Dr. Marjolein van Wijngaarden, Director Strategy - Boskalis NL and Chair of the Advisory Board Ecoshape, expressed the importance of cooperation with industry to effective realization of implementation. In this, the industry can play a pivotal role in upscaling by making projects at scale possible. The joint collaboration efforts were undertaken in the Dutch Ecoshape consortium, which brought industry, research institutes, and consultants together to develop relevant knowledge through pilots resulting in iconic NbS projects such as the Sand Engine in the Netherlands. These pilots have helped to increase the general acceptance of NbS as a more standard approach in the Netherlands. 

Dr. Eileen Burke, World Bank’s Global Lead for Water Resource Management, explained the twofold role of the World Bank in the implementation of NbS, one for providing relevant practical guidance and one for being  the primary lender and funder in many large scale projects where NbS may be part of the overall strategy towards water management challenges. Especially for water retention measures, there is a clear need to better use natural water retention measures to provide the much needed storage capacity. 

After these pitches, there was a round of interaction with the audience through the use of, moderated by Dr. Jochen Hack, Member of the Leadership Team of the IAHR working group on Nature-based Solutions, to gain insight into the view of the audience on NbS. Many people (n=140) knew of NbS in their country and common words related to NbS included resilience, adaptation, biodiversity, vegetation, sustainability and restoration:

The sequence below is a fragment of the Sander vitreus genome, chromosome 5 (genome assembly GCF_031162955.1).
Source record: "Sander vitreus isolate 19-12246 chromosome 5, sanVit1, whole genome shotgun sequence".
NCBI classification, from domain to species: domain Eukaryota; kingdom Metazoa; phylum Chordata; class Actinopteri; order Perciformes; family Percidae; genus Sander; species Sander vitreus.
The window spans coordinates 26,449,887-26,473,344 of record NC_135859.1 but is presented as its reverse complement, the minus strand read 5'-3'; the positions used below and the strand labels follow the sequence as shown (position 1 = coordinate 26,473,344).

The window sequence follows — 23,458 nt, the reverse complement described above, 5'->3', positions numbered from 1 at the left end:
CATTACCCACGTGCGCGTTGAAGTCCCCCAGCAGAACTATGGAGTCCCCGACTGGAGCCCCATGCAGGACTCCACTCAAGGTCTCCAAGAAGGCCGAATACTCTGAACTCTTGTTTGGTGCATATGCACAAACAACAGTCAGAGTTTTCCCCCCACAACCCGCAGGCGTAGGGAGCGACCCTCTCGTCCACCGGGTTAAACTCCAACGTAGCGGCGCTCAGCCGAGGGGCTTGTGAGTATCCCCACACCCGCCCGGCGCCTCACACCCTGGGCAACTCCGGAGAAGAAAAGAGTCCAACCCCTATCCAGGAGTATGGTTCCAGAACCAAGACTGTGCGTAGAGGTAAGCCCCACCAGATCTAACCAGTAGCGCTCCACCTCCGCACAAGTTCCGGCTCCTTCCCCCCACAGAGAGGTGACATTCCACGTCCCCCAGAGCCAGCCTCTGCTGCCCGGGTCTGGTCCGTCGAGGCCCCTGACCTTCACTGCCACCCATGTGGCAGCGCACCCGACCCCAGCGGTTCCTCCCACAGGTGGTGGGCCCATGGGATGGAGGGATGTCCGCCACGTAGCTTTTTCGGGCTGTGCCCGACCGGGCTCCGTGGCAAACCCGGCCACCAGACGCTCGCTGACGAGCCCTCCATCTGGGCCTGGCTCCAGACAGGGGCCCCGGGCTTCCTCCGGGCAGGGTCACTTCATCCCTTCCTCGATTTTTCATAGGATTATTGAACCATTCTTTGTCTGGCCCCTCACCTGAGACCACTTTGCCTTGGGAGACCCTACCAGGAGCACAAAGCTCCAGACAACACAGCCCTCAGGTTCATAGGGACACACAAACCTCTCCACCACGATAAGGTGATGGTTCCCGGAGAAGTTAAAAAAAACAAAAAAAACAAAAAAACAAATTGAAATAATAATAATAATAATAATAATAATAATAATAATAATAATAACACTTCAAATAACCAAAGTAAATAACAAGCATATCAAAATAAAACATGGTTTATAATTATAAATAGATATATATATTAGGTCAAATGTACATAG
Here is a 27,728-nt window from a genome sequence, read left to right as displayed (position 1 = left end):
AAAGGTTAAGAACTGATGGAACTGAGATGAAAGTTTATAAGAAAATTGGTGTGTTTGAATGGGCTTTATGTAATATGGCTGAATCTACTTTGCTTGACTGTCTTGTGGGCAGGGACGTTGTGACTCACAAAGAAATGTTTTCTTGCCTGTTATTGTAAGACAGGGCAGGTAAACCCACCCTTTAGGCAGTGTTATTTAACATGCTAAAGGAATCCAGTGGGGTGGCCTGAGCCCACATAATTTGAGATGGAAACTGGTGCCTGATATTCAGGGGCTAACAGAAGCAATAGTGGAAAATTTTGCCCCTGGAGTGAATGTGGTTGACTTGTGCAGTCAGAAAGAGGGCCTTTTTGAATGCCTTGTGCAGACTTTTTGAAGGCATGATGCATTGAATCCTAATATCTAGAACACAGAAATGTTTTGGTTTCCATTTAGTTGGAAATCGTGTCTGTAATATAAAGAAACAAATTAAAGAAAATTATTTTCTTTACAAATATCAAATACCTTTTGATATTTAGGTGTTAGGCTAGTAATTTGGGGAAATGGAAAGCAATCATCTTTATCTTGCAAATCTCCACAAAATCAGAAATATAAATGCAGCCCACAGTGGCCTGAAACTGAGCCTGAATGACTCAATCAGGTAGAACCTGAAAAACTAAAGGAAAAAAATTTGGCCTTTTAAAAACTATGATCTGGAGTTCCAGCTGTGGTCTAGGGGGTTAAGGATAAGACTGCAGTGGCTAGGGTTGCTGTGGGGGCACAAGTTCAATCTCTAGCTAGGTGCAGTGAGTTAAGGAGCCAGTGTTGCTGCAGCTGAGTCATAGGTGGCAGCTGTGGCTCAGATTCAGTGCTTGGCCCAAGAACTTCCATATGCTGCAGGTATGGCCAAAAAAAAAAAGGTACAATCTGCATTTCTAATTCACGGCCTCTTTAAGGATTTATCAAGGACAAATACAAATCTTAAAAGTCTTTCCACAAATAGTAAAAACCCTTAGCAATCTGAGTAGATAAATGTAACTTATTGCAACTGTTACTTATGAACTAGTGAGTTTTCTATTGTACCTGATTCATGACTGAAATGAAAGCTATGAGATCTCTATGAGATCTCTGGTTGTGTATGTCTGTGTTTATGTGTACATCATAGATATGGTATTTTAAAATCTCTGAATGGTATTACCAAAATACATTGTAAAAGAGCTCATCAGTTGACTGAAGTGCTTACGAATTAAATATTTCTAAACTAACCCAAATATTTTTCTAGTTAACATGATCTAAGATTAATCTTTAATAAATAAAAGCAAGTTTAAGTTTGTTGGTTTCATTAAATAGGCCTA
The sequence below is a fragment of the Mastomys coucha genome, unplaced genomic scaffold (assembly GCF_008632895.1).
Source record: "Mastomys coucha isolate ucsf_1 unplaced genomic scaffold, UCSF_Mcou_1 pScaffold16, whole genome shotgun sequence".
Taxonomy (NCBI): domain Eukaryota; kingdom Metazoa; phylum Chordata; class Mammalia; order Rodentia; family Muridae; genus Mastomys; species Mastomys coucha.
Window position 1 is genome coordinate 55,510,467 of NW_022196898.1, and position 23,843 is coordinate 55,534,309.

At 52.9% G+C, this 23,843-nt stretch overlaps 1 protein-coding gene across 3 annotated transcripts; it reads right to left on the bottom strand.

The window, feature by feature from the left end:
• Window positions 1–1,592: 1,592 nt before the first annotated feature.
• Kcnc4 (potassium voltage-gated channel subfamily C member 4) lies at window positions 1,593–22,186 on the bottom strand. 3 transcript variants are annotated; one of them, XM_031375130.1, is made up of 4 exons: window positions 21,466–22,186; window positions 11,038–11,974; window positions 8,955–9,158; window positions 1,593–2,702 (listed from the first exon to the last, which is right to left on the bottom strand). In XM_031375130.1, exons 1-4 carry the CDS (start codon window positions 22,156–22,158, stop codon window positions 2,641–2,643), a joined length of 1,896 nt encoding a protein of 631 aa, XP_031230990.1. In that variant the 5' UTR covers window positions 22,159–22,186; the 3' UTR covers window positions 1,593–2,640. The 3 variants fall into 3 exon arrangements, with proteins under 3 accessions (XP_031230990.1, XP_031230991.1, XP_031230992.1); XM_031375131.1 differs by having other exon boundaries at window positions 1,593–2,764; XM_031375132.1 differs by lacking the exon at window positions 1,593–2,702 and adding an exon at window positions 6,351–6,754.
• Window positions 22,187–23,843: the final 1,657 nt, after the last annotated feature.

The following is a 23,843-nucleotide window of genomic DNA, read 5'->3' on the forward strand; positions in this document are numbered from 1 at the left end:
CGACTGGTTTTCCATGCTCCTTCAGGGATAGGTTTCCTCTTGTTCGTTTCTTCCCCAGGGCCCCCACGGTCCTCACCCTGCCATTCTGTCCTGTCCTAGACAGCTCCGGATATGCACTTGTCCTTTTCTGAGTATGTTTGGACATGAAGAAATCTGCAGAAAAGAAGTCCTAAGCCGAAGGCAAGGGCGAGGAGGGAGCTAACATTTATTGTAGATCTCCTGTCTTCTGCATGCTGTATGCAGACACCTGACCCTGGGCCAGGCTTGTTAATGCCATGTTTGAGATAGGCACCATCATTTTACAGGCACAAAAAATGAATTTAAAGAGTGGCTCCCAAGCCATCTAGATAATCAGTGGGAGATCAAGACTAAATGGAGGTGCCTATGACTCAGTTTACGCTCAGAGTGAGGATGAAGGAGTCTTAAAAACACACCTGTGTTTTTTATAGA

Four statements to which the audience responded were discussed with the panel members: 


The audience indicated the clear need for better documentation of successful examples to help implementation of NbS. The panel responded that there are many sources of information, but these may not be known to the wider community. The working group on NbS will provide an overview of these sources on the IAHR working group sub-website. This also related to the acknowledgment of the audience that engineers still are looking for more knowledge to help implementation of NbS. There was a general perception that involving stakeholders is time-consuming. The panel indicated that the involvement of stakeholders is crucial for the successful implementation of NbS. Specialized NGOs and consultants can help in this process. The role of science to further system understanding was generally acknowledged.  

 Key messages to the IAHR community

The following key messages emerged as an outcome of the discussions: 

  1. Different actors such as science, industry, NGOs, governments, and financial institutes all have a role to play in the successful impelmentation of NbS 

  2. Also, the panel pointed to the role that each individual one of us has a role to play in the implementation of NbS by addressing the question if a Nature-based alternative solution can be placed next to a more traditional one for a given challenge.  

  3. Good system understanding lies at the heart of the implementation of solutions, both from the bio-physical aspects and the socio-economic and governance aspects. 


The Panelists thanked IAHR and the Spanish Organizers for the opportunity provided by this Panel discussion and expressed hope that the community of people working on NbS at IAHR will be growing in the near future and become a platform to share knowledge and information as broadly as possible. New initiatives towards the IAHR 2023 WC in Vienna with the theme “Rivers – connecting mountains and coasts” will be further explored.